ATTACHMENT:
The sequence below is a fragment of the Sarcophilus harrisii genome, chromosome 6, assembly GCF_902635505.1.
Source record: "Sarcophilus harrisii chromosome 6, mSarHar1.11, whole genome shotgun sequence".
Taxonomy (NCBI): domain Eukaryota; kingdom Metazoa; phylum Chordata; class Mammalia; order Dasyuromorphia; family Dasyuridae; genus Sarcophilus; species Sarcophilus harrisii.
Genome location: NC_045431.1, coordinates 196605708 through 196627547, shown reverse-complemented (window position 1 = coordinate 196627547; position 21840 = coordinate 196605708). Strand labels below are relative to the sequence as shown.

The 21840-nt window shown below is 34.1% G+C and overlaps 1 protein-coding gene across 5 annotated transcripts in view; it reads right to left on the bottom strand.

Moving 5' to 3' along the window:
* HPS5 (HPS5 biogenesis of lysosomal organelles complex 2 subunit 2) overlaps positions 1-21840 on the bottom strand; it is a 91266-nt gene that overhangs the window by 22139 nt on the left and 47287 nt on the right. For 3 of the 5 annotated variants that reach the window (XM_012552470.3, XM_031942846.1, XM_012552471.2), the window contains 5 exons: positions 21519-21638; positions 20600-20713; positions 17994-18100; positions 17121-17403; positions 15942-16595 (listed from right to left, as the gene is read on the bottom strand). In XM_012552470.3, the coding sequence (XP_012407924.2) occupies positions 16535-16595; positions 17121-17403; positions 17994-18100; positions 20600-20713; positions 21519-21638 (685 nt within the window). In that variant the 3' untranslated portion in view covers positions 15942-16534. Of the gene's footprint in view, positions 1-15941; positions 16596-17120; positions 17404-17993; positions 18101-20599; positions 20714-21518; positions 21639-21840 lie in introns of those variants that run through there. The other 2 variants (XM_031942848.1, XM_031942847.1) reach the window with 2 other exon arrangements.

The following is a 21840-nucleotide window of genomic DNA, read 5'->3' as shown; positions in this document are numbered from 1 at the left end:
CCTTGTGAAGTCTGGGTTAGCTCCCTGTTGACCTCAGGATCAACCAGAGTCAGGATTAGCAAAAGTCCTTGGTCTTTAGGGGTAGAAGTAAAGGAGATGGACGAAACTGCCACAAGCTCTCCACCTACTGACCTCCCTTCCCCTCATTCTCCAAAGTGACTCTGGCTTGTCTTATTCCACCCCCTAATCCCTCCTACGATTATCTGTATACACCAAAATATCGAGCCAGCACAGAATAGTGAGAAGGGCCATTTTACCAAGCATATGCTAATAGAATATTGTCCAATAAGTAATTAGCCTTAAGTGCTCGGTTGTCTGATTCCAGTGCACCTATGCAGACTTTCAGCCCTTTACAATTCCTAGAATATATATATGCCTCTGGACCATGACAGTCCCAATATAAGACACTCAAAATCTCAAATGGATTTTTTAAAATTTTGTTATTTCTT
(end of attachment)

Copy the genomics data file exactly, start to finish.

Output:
The sequence below is a fragment of the Sarcophilus harrisii genome, chromosome 6, assembly GCF_902635505.1.
Source record: "Sarcophilus harrisii chromosome 6, mSarHar1.11, whole genome shotgun sequence".
Taxonomy (NCBI): domain Eukaryota; kingdom Metazoa; phylum Chordata; class Mammalia; order Dasyuromorphia; family Dasyuridae; genus Sarcophilus; species Sarcophilus harrisii.
Genome location: NC_045431.1, coordinates 196605708 through 196627547, shown reverse-complemented (window position 1 = coordinate 196627547; position 21840 = coordinate 196605708). Strand labels below are relative to the sequence as shown.

The 21840-nt window shown below is 34.1% G+C and overlaps 1 protein-coding gene across 5 annotated transcripts in view; it reads right to left on the bottom strand.

Moving 5' to 3' along the window:
* HPS5 (HPS5 biogenesis of lysosomal organelles complex 2 subunit 2) overlaps positions 1-21840 on the bottom strand; it is a 91266-nt gene that overhangs the window by 22139 nt on the left and 47287 nt on the right. For 3 of the 5 annotated variants that reach the window (XM_012552470.3, XM_031942846.1, XM_012552471.2), the window contains 5 exons: positions 21519-21638; positions 20600-20713; positions 17994-18100; positions 17121-17403; positions 15942-16595 (listed from right to left, as the gene is read on the bottom strand). In XM_012552470.3, the coding sequence (XP_012407924.2) occupies positions 16535-16595; positions 17121-17403; positions 17994-18100; positions 20600-20713; positions 21519-21638 (685 nt within the window). In that variant the 3' untranslated portion in view covers positions 15942-16534. Of the gene's footprint in view, positions 1-15941; positions 16596-17120; positions 17404-17993; positions 18101-20599; positions 20714-21518; positions 21639-21840 lie in introns of those variants that run through there. The other 2 variants (XM_031942848.1, XM_031942847.1) reach the window with 2 other exon arrangements.

The following is a 21840-nucleotide window of genomic DNA, read 5'->3' as shown; positions in this document are numbered from 1 at the left end:
CCTTGTGAAGTCTGGGTTAGCTCCCTGTTGACCTCAGGATCAACCAGAGTCAGGATTAGCAAAAGTCCTTGGTCTTTAGGGGTAGAAGTAAAGGAGATGGACGAAACTGCCACAAGCTCTCCACCTACTGACCTCCCTTCCCCTCATTCTCCAAAGTGACTCTGGCTTGTCTTATTCCACCCCCTAATCCCTCCTACGATTATCTGTATACACCAAAATATCGAGCCAGCACAGAATAGTGAGAAGGGCCATTTTACCAAGCATATGCTAATAGAATATTGTCCAATAAGTAATTAGCCTTAAGTGCTCGGTTGTCTGATTCCAGTGCACCTATGCAGACTTTCAGCCCTTTACAATTCCTAGAATATATATATGCCTCTGGACCATGACAGTCCCAATATAAGACACTCAAAATCTCAAATGGATTTTTTAAAATTTTGTTATTTCTT